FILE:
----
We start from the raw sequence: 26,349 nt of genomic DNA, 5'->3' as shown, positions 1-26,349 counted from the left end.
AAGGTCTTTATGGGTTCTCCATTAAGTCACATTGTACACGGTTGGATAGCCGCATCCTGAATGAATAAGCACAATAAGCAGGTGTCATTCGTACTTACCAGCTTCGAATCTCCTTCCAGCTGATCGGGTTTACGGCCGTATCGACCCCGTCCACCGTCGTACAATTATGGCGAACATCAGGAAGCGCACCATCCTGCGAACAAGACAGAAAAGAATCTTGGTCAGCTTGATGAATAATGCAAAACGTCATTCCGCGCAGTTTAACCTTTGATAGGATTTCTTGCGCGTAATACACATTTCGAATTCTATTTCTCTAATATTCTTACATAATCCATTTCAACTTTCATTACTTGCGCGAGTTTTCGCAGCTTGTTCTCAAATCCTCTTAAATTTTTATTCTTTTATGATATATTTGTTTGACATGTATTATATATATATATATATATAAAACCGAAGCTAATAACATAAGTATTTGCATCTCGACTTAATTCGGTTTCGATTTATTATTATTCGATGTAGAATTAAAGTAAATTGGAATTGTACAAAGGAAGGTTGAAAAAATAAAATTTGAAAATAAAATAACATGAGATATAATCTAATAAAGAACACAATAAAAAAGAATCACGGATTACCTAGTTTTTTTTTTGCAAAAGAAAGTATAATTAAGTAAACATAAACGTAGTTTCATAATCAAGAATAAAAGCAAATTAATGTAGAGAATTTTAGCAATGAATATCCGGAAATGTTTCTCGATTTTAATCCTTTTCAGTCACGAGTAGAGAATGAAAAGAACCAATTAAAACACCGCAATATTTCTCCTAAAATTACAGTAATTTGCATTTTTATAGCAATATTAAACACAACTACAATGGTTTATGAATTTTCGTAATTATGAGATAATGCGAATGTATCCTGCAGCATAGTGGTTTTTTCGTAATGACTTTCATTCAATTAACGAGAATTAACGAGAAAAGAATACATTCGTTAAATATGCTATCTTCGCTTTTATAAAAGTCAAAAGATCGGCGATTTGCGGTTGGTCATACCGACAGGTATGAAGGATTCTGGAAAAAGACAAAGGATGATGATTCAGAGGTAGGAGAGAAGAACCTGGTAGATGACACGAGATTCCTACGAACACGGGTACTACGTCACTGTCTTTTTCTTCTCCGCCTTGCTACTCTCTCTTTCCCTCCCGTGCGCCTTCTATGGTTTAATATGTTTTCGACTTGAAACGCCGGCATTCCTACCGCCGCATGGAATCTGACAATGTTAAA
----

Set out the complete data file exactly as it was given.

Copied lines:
We start from the raw sequence: 26,349 nt of genomic DNA, 5'->3' as shown, positions 1-26,349 counted from the left end.
AAGGTCTTTATGGGTTCTCCATTAAGTCACATTGTACACGGTTGGATAGCCGCATCCTGAATGAATAAGCACAATAAGCAGGTGTCATTCGTACTTACCAGCTTCGAATCTCCTTCCAGCTGATCGGGTTTACGGCCGTATCGACCCCGTCCACCGTCGTACAATTATGGCGAACATCAGGAAGCGCACCATCCTGCGAACAAGACAGAAAAGAATCTTGGTCAGCTTGATGAATAATGCAAAACGTCATTCCGCGCAGTTTAACCTTTGATAGGATTTCTTGCGCGTAATACACATTTCGAATTCTATTTCTCTAATATTCTTACATAATCCATTTCAACTTTCATTACTTGCGCGAGTTTTCGCAGCTTGTTCTCAAATCCTCTTAAATTTTTATTCTTTTATGATATATTTGTTTGACATGTATTATATATATATATATATATAAAACCGAAGCTAATAACATAAGTATTTGCATCTCGACTTAATTCGGTTTCGATTTATTATTATTCGATGTAGAATTAAAGTAAATTGGAATTGTACAAAGGAAGGTTGAAAAAATAAAATTTGAAAATAAAATAACATGAGATATAATCTAATAAAGAACACAATAAAAAAGAATCACGGATTACCTAGTTTTTTTTTTGCAAAAGAAAGTATAATTAAGTAAACATAAACGTAGTTTCATAATCAAGAATAAAAGCAAATTAATGTAGAGAATTTTAGCAATGAATATCCGGAAATGTTTCTCGATTTTAATCCTTTTCAGTCACGAGTAGAGAATGAAAAGAACCAATTAAAACACCGCAATATTTCTCCTAAAATTACAGTAATTTGCATTTTTATAGCAATATTAAACACAACTACAATGGTTTATGAATTTTCGTAATTATGAGATAATGCGAATGTATCCTGCAGCATAGTGGTTTTTTCGTAATGACTTTCATTCAATTAACGAGAATTAACGAGAAAAGAATACATTCGTTAAATATGCTATCTTCGCTTTTATAAAAGTCAAAAGATCGGCGATTTGCGGTTGGTCATACCGACAGGTATGAAGGATTCTGGAAAAAGACAAAGGATGATGATTCAGAGGTAGGAGAGAAGAACCTGGTAGATGACACGAGATTCCTACGAACACGGGTACTACGTCACTGTCTTTTTCTTCTCCGCCTTGCTACTCTCTCTTTCCCTCCCGTGCGCCTTCTATGGTTTAATATGTTTTCGACTTGAAACGCCGGCATTCCTACCGCCGCATGGAATCTGACAATGTTAAA